The course is the same as two weeks ago (the 20-miler)... back and forth on the 5.5-mile Greenbelt trail. That will give me a chance to leave all my stuff in the car, stop for occasional breaks, and try out this gooey stuff. I pull into the parking lot and immediately notice the trail is packed with snow. Please no. This can't be. Even though the roads have cleared from vehicular traffic, the trail has not even begun to thaw. I get out of my car to look as if a different vantage point will miraculously make the snow melt. It doesn't help. The trail is either white, fluffy snow, or shimmery, shiny ice. I can't play slip and slide for 22 miles. I have to go to Plan B.

I don't have a Plan B. I stand there dumbfounded. Obviously, I was not counting on this. I cannot defer another day. This IS the day. The sun is out, the wind is tame, and I'm mentally ready. Plus, I have all these rations I need to eat! On to Plan C.

On the drive home, I quickly map out a plan. I cannot carry all this stuff on my run so I decide to make my house the central break point. Over the years I have created dozens of running courses that start from my house... I might need all of them today. I drop off my gear on the front porch, click on my watch, and start running on Course #1.

Course #1 is a 7+ mile course "around town." My mission while running #1 is to figure out courses 2, 3, 4 and anything after that. After considering several options I finally patch together an itinerary that will put me at about 18 miles. I'll figure out the rest from there. Obviously, the distances will not be exact, but anything close to 22 miles today will be a winner.

One way to conquer a serious challenge is to take the challenge personally. Get mad at it. Get down and dirty with it. Get mean. I'm not going to let 22 miles get the best of me. Yeah, take that!

I'm Dirty Harry. Go ahead, make my day. No, no, I'm John Shaft. Who's the cat who won't cop out, When there's danger all about? You say this cat Shaft is a mean mother --- (Shut ya mout'!)

 

I'm Dirty Harry. Go ahead, make my day. No, no, I'm John Shaft. Who's the cat who won't cop out, When there's danger all about?

 

An overprotective dog charges from his yard. Wrong day, pooch. Wrong skinny-legged runner. I don't even break stride as I stare down the dog, "Don't mess with me today!!" Pooch retreats to front porch, tail between legs. Shaft keeps running... this cat Shaft is a mean mother...

The run is going well. I break at 7. The Gu is kind of weird, but I choke it down with some water. I return to my home base again at 12.5. I know the next segment, a 5.5 miler that will take me to 18 miles, will be the toughest. I'm trying to mentally prepare myself... Who's the cat who won't cop out? I notice a note underneath my water bottle.

It's from Natalie. It reads, I love you! I'm so proud of you!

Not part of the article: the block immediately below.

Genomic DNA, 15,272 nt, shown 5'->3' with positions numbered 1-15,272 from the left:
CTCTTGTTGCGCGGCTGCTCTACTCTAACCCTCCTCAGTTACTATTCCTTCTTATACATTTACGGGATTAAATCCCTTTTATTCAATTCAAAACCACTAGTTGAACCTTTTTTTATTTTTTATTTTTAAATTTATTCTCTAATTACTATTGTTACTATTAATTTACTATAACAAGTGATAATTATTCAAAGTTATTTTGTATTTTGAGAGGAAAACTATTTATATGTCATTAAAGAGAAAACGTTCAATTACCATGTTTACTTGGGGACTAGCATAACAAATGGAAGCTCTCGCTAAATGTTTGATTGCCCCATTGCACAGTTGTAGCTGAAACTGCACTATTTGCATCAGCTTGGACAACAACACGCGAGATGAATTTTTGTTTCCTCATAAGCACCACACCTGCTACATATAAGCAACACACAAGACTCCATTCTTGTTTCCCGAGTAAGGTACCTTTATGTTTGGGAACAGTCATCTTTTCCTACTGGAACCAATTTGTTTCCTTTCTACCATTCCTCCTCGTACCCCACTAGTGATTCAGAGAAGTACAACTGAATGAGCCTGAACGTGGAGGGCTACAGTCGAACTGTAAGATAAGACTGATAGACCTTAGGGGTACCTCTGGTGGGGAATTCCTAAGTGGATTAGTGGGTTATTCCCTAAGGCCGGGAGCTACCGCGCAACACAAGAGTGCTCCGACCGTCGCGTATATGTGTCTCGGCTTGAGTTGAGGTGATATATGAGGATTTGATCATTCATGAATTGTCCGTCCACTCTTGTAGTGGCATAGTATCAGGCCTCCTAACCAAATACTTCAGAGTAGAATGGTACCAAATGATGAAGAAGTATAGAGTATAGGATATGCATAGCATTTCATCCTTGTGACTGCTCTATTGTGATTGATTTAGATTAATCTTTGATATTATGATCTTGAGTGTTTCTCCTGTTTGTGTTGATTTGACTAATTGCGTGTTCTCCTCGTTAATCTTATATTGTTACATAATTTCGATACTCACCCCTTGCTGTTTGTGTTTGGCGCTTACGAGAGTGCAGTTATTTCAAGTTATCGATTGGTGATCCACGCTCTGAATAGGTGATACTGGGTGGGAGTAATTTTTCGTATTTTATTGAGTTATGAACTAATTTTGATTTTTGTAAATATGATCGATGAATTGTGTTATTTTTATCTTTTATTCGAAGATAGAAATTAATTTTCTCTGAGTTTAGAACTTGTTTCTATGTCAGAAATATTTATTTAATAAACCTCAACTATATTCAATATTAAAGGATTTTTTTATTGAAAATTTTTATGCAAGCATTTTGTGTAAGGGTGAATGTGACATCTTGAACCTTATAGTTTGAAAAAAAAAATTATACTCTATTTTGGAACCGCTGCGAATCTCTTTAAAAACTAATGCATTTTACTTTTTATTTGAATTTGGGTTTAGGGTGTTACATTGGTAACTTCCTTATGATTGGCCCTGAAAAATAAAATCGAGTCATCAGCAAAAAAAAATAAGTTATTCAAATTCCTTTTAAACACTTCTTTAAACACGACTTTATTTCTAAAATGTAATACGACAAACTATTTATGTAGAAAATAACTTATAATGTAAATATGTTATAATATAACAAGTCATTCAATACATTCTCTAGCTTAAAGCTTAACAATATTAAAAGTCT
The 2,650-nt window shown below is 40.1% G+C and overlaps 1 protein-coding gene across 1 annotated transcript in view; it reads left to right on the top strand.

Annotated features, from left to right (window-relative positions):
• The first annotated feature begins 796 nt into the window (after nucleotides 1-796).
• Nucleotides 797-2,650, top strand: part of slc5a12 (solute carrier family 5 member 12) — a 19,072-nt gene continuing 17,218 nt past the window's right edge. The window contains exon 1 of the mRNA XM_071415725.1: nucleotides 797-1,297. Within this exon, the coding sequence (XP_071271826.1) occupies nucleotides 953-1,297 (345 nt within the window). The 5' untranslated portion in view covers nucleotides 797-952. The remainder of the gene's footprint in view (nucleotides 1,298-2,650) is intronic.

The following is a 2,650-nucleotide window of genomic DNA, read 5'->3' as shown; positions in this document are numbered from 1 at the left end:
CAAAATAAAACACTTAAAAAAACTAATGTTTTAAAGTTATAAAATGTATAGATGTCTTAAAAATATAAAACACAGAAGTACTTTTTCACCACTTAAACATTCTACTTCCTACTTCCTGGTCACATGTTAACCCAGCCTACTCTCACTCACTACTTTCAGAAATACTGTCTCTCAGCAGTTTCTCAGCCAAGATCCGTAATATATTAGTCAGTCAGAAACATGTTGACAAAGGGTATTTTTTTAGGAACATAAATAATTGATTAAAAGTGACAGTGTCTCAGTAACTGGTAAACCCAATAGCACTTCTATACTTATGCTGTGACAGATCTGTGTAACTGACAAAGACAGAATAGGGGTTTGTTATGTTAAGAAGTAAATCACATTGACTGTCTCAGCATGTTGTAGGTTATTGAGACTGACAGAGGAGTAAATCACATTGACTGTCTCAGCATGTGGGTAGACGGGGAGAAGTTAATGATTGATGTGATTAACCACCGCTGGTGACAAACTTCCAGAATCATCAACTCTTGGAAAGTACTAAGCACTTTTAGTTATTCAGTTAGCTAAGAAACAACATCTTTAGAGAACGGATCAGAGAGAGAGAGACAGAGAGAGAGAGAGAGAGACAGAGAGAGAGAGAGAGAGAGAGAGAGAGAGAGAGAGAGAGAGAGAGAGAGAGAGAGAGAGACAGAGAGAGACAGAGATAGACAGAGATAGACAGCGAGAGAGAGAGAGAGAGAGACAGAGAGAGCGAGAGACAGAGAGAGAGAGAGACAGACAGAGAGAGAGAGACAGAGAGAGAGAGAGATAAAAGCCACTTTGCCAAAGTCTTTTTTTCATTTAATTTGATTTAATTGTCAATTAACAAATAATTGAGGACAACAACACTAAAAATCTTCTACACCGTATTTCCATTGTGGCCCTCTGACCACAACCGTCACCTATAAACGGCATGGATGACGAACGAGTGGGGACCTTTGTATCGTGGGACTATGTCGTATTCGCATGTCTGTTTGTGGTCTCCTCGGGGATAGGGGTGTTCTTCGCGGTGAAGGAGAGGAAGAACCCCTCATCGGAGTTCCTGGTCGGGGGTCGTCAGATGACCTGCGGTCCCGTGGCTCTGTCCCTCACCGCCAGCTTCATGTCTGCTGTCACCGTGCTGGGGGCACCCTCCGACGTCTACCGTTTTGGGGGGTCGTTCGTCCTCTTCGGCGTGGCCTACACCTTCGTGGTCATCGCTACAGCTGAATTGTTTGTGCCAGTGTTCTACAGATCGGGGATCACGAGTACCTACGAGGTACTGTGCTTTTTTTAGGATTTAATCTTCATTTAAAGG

I melt. Shaft just transformed into Mister Rogers. Her note is just what I need at just the right time. I can't let her down now. I chug down some Gel and Gatorade and set out to tackle course #3.

I'm feeling so good I have to make myself slow down. Don't want to bonk later. This course has a few hills near the end, so I'm starting to tire as I finish. But I'm at 18. I can do 4 more. Some more gooey stuff and water and Gatorade, plus a change of gloves, and I'm on my way.

I decide to stick close to home and run a measured 2 miles in the neighborhood, then turn around and come back. On the way out some smart-aleck kids start giving me some grief.

"Hey!"

I just wave and ignore them.

"Whatcha doin?" I just keep running and don't answer, but they won't let up.

"Why ya runnin? Where ya goin?" Not today kids. Not me. Not when I'm closing in on 20 miles. My fuse has burned down.

"Hey, kids, just shut up." Move over Mister Rogers. Shaft is back! Shut ya mout'!

I make it to the turnaround in good shape, stop a second to stretch, and head back home... only 2 more miles. I'm slowing down, but I'm running. Keep moving, Brown. I should have a t-shirt that says "No Bonking." Not today.

I stumble into the driveway. Done. I'm wobbly, but I'm standing. I can quit banging my head against the wall now!

Natalie and her mom have been cleaning out the basement all day while I've been traversing the town. Her mom just happens to emerge as I limp up to the front porch. She looks at me like I'm the last man standing at the Alamo. I figure I better speak before she screams and runs away.

"Tell Natalie her husband is back. He made it."

She turns and yells down into the basement, "Natalie, your husband is home. He doesn't look so good."

"He doesn't feel too good either." I go inside, soak my foot, and welcome the warmth and comfort of the inside. I've been out there a long time. 22 miles. I did it!

Can ya diggit?

Next: Keep the Pace